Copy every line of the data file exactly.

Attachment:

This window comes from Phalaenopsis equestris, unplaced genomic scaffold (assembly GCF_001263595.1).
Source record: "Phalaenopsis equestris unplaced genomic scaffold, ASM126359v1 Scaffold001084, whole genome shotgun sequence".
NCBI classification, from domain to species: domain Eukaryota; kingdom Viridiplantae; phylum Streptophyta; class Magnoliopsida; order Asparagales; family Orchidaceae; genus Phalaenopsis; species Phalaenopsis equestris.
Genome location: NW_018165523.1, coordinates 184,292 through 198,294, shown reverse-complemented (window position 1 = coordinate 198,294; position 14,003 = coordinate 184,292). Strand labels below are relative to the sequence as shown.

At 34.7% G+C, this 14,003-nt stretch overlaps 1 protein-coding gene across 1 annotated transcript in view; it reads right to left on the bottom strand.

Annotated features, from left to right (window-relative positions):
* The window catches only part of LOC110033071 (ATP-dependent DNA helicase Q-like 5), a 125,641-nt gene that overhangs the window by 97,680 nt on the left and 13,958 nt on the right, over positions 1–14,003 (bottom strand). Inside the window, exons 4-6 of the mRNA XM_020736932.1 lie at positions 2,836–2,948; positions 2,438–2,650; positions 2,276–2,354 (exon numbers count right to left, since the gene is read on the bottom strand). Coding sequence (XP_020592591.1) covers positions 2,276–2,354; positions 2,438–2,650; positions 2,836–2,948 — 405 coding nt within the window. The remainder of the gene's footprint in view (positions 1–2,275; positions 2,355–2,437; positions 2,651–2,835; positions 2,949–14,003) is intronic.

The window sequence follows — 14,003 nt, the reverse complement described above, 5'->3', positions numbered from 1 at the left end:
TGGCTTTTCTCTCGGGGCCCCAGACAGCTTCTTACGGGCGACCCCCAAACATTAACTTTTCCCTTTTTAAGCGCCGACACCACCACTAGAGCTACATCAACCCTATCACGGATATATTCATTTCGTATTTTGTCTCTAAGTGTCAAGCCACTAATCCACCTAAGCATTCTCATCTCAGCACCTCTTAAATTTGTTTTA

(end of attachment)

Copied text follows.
This window comes from Phalaenopsis equestris, unplaced genomic scaffold (assembly GCF_001263595.1).
Source record: "Phalaenopsis equestris unplaced genomic scaffold, ASM126359v1 Scaffold001084, whole genome shotgun sequence".
NCBI classification, from domain to species: domain Eukaryota; kingdom Viridiplantae; phylum Streptophyta; class Magnoliopsida; order Asparagales; family Orchidaceae; genus Phalaenopsis; species Phalaenopsis equestris.
Genome location: NW_018165523.1, coordinates 184,292 through 198,294, shown reverse-complemented (window position 1 = coordinate 198,294; position 14,003 = coordinate 184,292). Strand labels below are relative to the sequence as shown.

At 34.7% G+C, this 14,003-nt stretch overlaps 1 protein-coding gene across 1 annotated transcript in view; it reads right to left on the bottom strand.

Annotated features, from left to right (window-relative positions):
* The window catches only part of LOC110033071 (ATP-dependent DNA helicase Q-like 5), a 125,641-nt gene that overhangs the window by 97,680 nt on the left and 13,958 nt on the right, over positions 1–14,003 (bottom strand). Inside the window, exons 4-6 of the mRNA XM_020736932.1 lie at positions 2,836–2,948; positions 2,438–2,650; positions 2,276–2,354 (exon numbers count right to left, since the gene is read on the bottom strand). Coding sequence (XP_020592591.1) covers positions 2,276–2,354; positions 2,438–2,650; positions 2,836–2,948 — 405 coding nt within the window. The remainder of the gene's footprint in view (positions 1–2,275; positions 2,355–2,437; positions 2,651–2,835; positions 2,949–14,003) is intronic.

The window sequence follows — 14,003 nt, the reverse complement described above, 5'->3', positions numbered from 1 at the left end:
TGGCTTTTCTCTCGGGGCCCCAGACAGCTTCTTACGGGCGACCCCCAAACATTAACTTTTCCCTTTTTAAGCGCCGACACCACCACTAGAGCTACATCAACCCTATCACGGATATATTCATTTCGTATTTTGTCTCTAAGTGTCAAGCCACTAATCCACCTAAGCATTCTCATCTCAGCACCTCTTAAATTTGTTTTA